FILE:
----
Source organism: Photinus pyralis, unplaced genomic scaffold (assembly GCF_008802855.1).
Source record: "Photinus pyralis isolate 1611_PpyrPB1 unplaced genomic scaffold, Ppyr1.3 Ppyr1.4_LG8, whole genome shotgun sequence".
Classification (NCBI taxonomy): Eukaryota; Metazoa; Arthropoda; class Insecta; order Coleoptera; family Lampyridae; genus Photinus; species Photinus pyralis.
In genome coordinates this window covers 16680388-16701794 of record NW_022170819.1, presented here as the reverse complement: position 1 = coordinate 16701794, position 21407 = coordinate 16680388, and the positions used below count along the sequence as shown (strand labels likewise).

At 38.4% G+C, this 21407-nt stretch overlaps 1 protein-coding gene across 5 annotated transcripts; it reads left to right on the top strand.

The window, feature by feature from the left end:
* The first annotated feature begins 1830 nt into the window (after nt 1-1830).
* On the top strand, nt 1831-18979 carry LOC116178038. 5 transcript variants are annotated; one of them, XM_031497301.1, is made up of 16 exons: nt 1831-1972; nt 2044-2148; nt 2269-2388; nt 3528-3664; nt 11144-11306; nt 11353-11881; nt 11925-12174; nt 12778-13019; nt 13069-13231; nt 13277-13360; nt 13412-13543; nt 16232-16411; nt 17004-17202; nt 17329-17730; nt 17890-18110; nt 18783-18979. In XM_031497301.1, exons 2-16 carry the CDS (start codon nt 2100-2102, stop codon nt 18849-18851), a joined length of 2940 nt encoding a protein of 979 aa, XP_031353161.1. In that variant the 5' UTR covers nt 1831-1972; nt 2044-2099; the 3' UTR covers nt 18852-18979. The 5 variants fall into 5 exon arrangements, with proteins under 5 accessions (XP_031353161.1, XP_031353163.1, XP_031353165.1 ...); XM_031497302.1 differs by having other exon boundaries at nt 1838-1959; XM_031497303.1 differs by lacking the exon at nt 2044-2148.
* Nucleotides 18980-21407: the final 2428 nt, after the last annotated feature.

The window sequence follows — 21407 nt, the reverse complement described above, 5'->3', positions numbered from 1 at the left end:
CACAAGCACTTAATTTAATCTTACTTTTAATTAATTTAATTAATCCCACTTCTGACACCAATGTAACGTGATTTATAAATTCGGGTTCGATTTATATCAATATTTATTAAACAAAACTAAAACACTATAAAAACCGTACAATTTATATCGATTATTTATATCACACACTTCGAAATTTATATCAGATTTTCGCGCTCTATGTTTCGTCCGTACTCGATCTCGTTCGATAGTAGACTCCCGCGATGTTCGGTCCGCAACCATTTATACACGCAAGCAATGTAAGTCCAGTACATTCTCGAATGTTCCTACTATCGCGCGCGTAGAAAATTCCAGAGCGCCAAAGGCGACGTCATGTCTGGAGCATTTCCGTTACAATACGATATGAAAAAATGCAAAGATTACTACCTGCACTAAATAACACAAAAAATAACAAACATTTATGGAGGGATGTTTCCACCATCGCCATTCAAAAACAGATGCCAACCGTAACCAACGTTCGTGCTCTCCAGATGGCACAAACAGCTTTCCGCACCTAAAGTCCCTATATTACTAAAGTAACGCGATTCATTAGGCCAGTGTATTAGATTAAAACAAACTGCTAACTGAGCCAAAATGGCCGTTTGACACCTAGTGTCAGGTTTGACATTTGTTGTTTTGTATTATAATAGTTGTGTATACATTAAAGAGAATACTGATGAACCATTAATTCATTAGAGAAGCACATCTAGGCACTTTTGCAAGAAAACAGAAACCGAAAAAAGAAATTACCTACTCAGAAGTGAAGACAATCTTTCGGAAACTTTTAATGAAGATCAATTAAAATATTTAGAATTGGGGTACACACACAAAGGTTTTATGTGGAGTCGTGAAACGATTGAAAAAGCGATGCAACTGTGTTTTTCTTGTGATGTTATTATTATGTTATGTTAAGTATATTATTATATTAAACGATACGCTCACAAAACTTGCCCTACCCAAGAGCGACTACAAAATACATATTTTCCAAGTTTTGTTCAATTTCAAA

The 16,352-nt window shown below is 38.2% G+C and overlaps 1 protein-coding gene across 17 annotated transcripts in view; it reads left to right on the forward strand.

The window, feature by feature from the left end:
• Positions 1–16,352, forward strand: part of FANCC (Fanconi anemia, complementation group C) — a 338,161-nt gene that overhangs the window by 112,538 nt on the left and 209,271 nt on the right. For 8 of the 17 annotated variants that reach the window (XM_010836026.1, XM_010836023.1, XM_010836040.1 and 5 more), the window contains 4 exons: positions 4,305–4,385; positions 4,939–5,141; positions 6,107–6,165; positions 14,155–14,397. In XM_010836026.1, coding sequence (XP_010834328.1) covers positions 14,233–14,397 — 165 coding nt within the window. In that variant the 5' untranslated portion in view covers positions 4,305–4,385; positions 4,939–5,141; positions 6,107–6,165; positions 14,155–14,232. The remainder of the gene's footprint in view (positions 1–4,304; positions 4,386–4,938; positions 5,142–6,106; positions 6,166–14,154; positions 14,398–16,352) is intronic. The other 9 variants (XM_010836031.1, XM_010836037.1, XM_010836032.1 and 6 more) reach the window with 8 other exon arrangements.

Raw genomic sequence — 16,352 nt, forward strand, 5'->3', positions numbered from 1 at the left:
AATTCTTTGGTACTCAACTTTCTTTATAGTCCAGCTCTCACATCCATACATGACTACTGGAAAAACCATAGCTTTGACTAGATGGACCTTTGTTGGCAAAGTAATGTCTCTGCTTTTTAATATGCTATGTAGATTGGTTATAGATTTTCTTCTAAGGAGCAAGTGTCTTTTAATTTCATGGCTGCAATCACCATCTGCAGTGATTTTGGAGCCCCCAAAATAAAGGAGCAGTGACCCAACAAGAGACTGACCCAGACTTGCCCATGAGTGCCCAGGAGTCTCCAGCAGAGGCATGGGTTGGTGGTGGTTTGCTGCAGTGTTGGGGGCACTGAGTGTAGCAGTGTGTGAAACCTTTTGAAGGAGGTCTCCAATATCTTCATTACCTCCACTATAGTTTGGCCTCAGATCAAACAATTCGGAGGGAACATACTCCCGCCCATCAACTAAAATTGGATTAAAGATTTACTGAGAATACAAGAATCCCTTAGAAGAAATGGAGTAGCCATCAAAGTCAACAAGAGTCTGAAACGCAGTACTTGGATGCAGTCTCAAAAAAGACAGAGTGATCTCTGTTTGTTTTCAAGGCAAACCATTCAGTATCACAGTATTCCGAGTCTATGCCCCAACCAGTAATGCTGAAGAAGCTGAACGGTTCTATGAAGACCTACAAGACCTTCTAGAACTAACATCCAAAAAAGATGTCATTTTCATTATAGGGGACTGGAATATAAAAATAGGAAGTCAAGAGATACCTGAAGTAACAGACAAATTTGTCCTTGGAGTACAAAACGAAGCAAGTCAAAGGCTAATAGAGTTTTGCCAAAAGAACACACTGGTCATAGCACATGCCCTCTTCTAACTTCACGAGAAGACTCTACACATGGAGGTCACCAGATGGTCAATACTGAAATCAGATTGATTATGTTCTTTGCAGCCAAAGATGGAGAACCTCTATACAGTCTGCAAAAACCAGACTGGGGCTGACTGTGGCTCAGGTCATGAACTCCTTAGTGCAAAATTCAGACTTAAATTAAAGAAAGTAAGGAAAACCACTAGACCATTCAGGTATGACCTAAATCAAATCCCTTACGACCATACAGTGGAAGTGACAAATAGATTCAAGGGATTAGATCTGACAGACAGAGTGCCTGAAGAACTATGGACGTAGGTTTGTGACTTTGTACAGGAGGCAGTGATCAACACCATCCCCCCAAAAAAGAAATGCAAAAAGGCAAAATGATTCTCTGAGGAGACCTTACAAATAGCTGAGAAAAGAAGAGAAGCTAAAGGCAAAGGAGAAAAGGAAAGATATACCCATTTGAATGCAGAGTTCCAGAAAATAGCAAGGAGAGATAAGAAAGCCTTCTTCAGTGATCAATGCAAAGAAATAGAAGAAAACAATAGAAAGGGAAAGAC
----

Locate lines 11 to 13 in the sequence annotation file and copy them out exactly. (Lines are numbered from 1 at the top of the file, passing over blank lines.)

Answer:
CACAAGCACTTAATTTAATCTTACTTTTAATTAATTTAATTAATCCCACTTCTGACACCAATGTAACGTGATTTATAAATTCGGGTTCGATTTATATCAATATTTATTAAACAAAACTAAAACACTATAAAAACCGTACAATTTATATCGATTATTTATATCACACACTTCGAAATTTATATCAGATTTTCGCGCTCTATGTTTCGTCCGTACTCGATCTCGTTCGATAGTAGACTCCCGCGATGTTCGGTCCGCAACCATTTATACACGCAAGCAATGTAAGTCCAGTACATTCTCGAATGTTCCTACTATCGCGCGCGTAGAAAATTCCAGAGCGCCAAAGGCGACGTCATGTCTGGAGCATTTCCGTTACAATACGATATGAAAAAATGCAAAGATTACTACCTGCACTAAATAACACAAAAAATAACAAACATTTATGGAGGGATGTTTCCACCATCGCCATTCAAAAACAGATGCCAACCGTAACCAACGTTCGTGCTCTCCAGATGGCACAAACAGCTTTCCGCACCTAAAGTCCCTATATTACTAAAGTAACGCGATTCATTAGGCCAGTGTATTAGATTAAAACAAACTGCTAACTGAGCCAAAATGGCCGTTTGACACCTAGTGTCAGGTTTGACATTTGTTGTTTTGTATTATAATAGTTGTGTATACATTAAAGAGAATACTGATGAACCATTAATTCATTAGAGAAGCACATCTAGGCACTTTTGCAAGAAAACAGAAACCGAAAAAAGAAATTACCTACTCAGAAGTGAAGACAATCTTTCGGAAACTTTTAATGAAGATCAATTAAAATATTTAGAATTGGGGTACACACACAAAGGTTTTATGTGGAGTCGTGAAACGATTGAAAAAGCGATGCAACTGTGTTTTTCTTGTGATGTTATTATTATGTTATGTTAAGTATATTATTATATTAAACGATACGCTCACAAAACTTGCCCTACCCAAGAGCGACTACAAAATACATATTTTCCAAGTTTTGTTCAATTTCAAA

The 16,352-nt window shown below is 38.2% G+C and overlaps 1 protein-coding gene across 17 annotated transcripts in view; it reads left to right on the forward strand.

The window, feature by feature from the left end: